Or consider the plight of families this winter, who have had to deal with several late-arrival days, because of snow. If parents have rigid job schedules, with unfriendly leave policies, it might seem more logical to have the children stay home so the breadwinners can make it to work on time. Families with greater means might have a nanny handle drop-off and pick-up, or a stay-at-home neighbor with reliable transportation. Many families in the city don't have those luxuries.

But there are options.

We sit on the boards of Open Society Institute-Baltimore and Maryland Disability Law Center, both of which have joined forces in partnership with the Baltimore Attendance Collaborative, made up of 22 nonprofit and public agencies, Baltimore City Public Schools and the mayor's office. Together, we are looking for solutions to these layered and critical issues.

Research and experience have shown us that schools with better attendance generally have characteristics that support families, allowing them to quickly delve into the causes of absence and address the obstacles to regular attendance. This means that schools have strong community partnerships to help parents and caregivers solve some of the life problems that are contributing to a child's poor attendance. Some schools have had success by providing school-based health services, so students with asthma, for example, can be treated on site instead of sent home.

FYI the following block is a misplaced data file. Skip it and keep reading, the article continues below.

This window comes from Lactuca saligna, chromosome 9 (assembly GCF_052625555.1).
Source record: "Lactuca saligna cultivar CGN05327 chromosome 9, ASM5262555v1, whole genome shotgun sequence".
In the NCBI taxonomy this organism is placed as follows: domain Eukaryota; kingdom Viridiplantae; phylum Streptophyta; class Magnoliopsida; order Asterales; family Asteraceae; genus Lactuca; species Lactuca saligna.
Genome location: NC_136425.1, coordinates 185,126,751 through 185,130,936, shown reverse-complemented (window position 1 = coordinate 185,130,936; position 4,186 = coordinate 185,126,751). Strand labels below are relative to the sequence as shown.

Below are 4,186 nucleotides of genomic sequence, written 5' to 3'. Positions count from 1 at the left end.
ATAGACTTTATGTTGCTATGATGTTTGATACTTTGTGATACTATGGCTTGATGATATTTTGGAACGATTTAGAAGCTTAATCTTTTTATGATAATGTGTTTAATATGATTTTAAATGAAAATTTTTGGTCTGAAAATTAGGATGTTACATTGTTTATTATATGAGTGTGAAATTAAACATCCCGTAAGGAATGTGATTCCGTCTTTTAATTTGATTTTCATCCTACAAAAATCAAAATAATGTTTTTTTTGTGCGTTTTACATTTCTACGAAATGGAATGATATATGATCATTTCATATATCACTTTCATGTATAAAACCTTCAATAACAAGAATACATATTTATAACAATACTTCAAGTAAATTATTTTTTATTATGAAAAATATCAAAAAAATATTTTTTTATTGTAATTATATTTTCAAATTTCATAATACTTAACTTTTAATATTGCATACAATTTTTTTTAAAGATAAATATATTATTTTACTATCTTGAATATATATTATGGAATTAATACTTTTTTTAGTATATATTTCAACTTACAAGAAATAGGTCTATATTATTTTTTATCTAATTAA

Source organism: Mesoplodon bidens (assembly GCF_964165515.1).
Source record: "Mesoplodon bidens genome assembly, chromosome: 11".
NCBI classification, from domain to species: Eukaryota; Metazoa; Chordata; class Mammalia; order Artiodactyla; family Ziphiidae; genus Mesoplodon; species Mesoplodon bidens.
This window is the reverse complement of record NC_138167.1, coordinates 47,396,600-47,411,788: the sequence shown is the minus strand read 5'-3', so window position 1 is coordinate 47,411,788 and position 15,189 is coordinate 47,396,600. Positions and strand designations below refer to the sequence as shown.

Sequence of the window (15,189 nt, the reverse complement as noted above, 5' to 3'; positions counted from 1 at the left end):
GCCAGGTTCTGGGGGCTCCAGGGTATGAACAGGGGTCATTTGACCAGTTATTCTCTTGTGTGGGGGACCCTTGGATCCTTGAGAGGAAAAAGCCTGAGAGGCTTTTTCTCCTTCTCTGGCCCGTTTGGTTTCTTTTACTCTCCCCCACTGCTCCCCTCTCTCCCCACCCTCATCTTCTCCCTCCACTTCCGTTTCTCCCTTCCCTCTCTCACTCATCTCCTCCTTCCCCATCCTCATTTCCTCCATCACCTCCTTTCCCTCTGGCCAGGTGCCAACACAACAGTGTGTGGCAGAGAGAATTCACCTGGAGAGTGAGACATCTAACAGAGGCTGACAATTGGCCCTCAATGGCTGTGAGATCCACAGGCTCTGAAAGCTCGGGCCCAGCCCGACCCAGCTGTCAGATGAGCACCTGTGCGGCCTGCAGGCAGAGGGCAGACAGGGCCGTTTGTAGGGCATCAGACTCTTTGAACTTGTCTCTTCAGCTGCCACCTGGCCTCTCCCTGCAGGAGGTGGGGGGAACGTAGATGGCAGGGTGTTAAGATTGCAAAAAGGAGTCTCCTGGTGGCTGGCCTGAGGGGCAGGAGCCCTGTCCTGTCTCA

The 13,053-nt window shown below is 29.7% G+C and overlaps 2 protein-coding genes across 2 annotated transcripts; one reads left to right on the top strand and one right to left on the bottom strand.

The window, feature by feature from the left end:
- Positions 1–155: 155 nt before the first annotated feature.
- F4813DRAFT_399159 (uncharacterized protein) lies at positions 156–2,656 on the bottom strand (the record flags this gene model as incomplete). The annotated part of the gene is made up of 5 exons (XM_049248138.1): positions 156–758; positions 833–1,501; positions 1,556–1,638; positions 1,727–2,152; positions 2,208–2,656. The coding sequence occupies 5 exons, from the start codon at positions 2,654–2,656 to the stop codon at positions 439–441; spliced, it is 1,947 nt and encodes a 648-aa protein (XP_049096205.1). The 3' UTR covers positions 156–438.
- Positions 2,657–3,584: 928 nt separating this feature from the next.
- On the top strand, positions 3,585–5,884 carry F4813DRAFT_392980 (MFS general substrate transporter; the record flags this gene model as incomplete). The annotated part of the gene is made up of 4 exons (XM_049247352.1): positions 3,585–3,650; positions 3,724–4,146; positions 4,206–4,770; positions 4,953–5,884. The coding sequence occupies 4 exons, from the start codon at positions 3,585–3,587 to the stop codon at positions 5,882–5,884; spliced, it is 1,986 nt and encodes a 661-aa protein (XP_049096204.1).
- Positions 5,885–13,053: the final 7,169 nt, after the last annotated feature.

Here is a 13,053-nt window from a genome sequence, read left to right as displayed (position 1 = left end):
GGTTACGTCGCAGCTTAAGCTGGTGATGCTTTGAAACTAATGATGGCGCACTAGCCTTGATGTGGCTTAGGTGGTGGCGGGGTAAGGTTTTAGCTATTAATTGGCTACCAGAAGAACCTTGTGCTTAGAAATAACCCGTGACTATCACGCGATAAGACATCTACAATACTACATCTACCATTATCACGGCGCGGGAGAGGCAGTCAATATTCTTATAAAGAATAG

Others provide socializing and networking opportunities for parents, helping them to create carpooling groups with people they might not have connected with otherwise. And at least one intrepid principal installed a school washer and dryer so students without access to laundries could wash their mandatory uniforms — as opposed to skipping school to avoid being disciplined, or worse, teased by classmates for having dirty clothes.

Finally, it's critical that parents and schools maintain good communication so that parents are aware of attendance problems and have help from school staff in solving them.

But schools and parents cannot do it alone.

We hope that Dr. Gregory Thornton, the district's incoming CEO, will recognize attendance as the crucial issue that it is and partner fully with community organizations and parents to intensify the work that's already begun.

And as community and business leaders, we need to advocate for changes that will help families succeed: better public transportation; safer streets for our kids to walk; improved health care, affordable housing, and community support services; after school programs that integrate young people with and without disabilities; a higher living wage and more family-friendly leave policies.

Interim CEO Edwards has delivered a call to action — a plea for assistance in reducing chronic absence in our city. Make no mistake about it; that call was meant for all of us.

Eddie Brown serves as a board member at the Open Society Institute — Baltimore and is the president and CEO of Brown Capital Management. Brian DeWitt is president of the Board of Directors at the Maryland Disability Law Center and vice president of the Whiting-Turner Contracting Company. Their emails are and